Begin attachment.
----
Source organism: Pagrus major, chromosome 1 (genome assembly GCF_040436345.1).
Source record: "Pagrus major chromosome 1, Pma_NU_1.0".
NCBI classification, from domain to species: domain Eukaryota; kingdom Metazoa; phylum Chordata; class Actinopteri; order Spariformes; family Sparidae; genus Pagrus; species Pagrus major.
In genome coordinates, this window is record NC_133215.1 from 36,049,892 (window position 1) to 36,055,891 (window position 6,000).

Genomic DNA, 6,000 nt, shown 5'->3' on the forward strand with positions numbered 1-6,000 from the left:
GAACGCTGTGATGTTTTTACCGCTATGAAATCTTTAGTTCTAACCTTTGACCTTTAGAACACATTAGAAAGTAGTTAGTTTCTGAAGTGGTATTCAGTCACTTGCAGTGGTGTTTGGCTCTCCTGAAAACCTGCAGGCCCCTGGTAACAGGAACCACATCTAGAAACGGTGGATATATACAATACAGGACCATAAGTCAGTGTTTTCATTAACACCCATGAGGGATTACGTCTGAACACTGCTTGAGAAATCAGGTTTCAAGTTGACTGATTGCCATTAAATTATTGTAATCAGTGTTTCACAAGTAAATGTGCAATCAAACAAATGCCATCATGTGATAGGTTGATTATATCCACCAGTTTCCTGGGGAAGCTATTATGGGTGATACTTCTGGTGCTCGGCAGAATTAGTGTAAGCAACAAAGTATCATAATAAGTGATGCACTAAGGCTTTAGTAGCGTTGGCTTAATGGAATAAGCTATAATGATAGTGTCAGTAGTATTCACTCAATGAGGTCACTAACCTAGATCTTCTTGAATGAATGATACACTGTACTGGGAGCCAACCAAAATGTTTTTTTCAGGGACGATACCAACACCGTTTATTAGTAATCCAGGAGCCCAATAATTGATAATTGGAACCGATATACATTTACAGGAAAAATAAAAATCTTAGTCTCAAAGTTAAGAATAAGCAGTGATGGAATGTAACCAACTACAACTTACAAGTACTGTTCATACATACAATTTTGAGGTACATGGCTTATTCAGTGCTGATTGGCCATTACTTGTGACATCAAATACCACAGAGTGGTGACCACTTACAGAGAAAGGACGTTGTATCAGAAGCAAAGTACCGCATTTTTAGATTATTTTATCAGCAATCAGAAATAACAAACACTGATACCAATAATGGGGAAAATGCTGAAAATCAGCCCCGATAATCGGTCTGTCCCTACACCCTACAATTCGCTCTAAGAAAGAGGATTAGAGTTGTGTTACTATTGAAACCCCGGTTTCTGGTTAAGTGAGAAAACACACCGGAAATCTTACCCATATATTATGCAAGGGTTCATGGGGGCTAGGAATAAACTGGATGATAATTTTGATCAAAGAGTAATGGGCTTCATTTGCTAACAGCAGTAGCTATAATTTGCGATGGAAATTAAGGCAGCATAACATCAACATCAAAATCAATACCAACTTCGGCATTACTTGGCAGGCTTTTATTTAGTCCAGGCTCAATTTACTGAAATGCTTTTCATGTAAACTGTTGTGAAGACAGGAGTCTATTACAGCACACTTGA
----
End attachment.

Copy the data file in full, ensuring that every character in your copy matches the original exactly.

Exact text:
Source organism: Pagrus major, chromosome 1 (genome assembly GCF_040436345.1).
Source record: "Pagrus major chromosome 1, Pma_NU_1.0".
NCBI classification, from domain to species: domain Eukaryota; kingdom Metazoa; phylum Chordata; class Actinopteri; order Spariformes; family Sparidae; genus Pagrus; species Pagrus major.
In genome coordinates, this window is record NC_133215.1 from 36,049,892 (window position 1) to 36,055,891 (window position 6,000).

Genomic DNA, 6,000 nt, shown 5'->3' on the forward strand with positions numbered 1-6,000 from the left:
GAACGCTGTGATGTTTTTACCGCTATGAAATCTTTAGTTCTAACCTTTGACCTTTAGAACACATTAGAAAGTAGTTAGTTTCTGAAGTGGTATTCAGTCACTTGCAGTGGTGTTTGGCTCTCCTGAAAACCTGCAGGCCCCTGGTAACAGGAACCACATCTAGAAACGGTGGATATATACAATACAGGACCATAAGTCAGTGTTTTCATTAACACCCATGAGGGATTACGTCTGAACACTGCTTGAGAAATCAGGTTTCAAGTTGACTGATTGCCATTAAATTATTGTAATCAGTGTTTCACAAGTAAATGTGCAATCAAACAAATGCCATCATGTGATAGGTTGATTATATCCACCAGTTTCCTGGGGAAGCTATTATGGGTGATACTTCTGGTGCTCGGCAGAATTAGTGTAAGCAACAAAGTATCATAATAAGTGATGCACTAAGGCTTTAGTAGCGTTGGCTTAATGGAATAAGCTATAATGATAGTGTCAGTAGTATTCACTCAATGAGGTCACTAACCTAGATCTTCTTGAATGAATGATACACTGTACTGGGAGCCAACCAAAATGTTTTTTTCAGGGACGATACCAACACCGTTTATTAGTAATCCAGGAGCCCAATAATTGATAATTGGAACCGATATACATTTACAGGAAAAATAAAAATCTTAGTCTCAAAGTTAAGAATAAGCAGTGATGGAATGTAACCAACTACAACTTACAAGTACTGTTCATACATACAATTTTGAGGTACATGGCTTATTCAGTGCTGATTGGCCATTACTTGTGACATCAAATACCACAGAGTGGTGACCACTTACAGAGAAAGGACGTTGTATCAGAAGCAAAGTACCGCATTTTTAGATTATTTTATCAGCAATCAGAAATAACAAACACTGATACCAATAATGGGGAAAATGCTGAAAATCAGCCCCGATAATCGGTCTGTCCCTACACCCTACAATTCGCTCTAAGAAAGAGGATTAGAGTTGTGTTACTATTGAAACCCCGGTTTCTGGTTAAGTGAGAAAACACACCGGAAATCTTACCCATATATTATGCAAGGGTTCATGGGGGCTAGGAATAAACTGGATGATAATTTTGATCAAAGAGTAATGGGCTTCATTTGCTAACAGCAGTAGCTATAATTTGCGATGGAAATTAAGGCAGCATAACATCAACATCAAAATCAATACCAACTTCGGCATTACTTGGCAGGCTTTTATTTAGTCCAGGCTCAATTTACTGAAATGCTTTTCATGTAAACTGTTGTGAAGACAGGAGTCTATTACAGCACACTTGA